BCW’s Coalition to Save Smart Development Brought Together Major Development Companies in Successful Effort to Prevent Passage of Prevailing Wage Legislation that Threatened Economic Development, Job Growth and Urban Revitalization
RYE BROOK, NY (June 21, 2019) — The State Legislature’s failure to enact proposed Prevailing Wage legislation in the current session spared Westchester from a potentially devastating impact on new development, particularly in the county’s urban centers, according to the Business Council of Westchester (BCW.)
“Through our Westchester Coalition to Save Smart Development we have worked tirelessly over the last six months to present the reasons why requiring Prevailing Wage for development projects receiving any form of financial incentive from the state, would have a catastrophic impact on job creation and economic development,” said Marsha Gordon, BCW President and CEO. “We are thankful that in the end, the bill did not go to a vote.”
“Our Coalition brought together the leaders of the major development projects that are transforming Westchester’s urban centers into vibrant hubs and creating job opportunities across the county now and into the future,” she said. “The incentives offered by the state are accomplishing what they are intended to do, which is to encourage and enable major economic investment, notably in areas that are most in need of revitalization and new investment. Linking the incentives to paying Prevailing Wage would add significantly to the cost of a project, and effectively would erase the value of the incentives and make the projects economically unviable, which is self-defeating.”
John Ravitz, BCW Executive Vice President and Chief Operating Officer, said: “For the last seven years the BCW has opposed Prevailing Wage legislation because we recognized the negative impact on future economic development. This year’s version of the bill, however, was even more onerous than in the past and had a stronger base of legislative support. That’s when we brought together the development community for a larger-scale outreach effort.”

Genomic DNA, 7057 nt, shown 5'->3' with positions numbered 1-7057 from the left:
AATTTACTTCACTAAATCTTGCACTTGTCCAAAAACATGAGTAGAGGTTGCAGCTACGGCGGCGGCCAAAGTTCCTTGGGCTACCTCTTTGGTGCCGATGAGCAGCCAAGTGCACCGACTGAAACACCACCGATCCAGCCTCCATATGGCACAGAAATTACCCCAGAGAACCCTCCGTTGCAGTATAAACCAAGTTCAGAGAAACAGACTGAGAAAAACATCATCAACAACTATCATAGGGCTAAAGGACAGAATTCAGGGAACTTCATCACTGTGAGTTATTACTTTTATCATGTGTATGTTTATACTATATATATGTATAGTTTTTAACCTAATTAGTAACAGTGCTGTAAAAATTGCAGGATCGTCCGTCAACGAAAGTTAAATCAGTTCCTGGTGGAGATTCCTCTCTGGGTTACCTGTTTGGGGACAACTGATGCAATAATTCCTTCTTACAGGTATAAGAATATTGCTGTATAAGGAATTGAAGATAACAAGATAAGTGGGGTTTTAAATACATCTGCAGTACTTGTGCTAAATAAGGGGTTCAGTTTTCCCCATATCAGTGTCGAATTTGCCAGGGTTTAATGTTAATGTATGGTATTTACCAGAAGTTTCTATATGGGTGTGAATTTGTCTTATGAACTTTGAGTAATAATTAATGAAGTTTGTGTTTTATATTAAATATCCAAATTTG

Ravitz said the Coalition met with members of the Governor’s office as well as the Assembly and Senate, including the prime sponsors of the bill, and held roundtable discussions with members of the Westchester Legislative Delegation. Additionally, members of the Coalition met with labor leaders in an effort to find areas of agreement. Lastly, a media campaign was also launched to get the word out on the potentially devastating legislation.
Ravitz noted that the Prevailing Wage bill had state-wide impact, and the BCW was an active member of a coalition of business and economic development organizations from across the state that opposed the proposed legislation. “There was tremendous unity on the damaging effects of Prevailing Wage, and that gave added strength to regional efforts like ours,” he said.
The BCW will continue the Coalition to Save Smart Growth. “With the help and commitment of the members of this group, we will be an active leader not only on the Prevailing Wage issue, but in keeping a careful watch on legislation that prevents the economic development projects that create jobs and bring new revenues to our municipalities and county,” Ravitz said.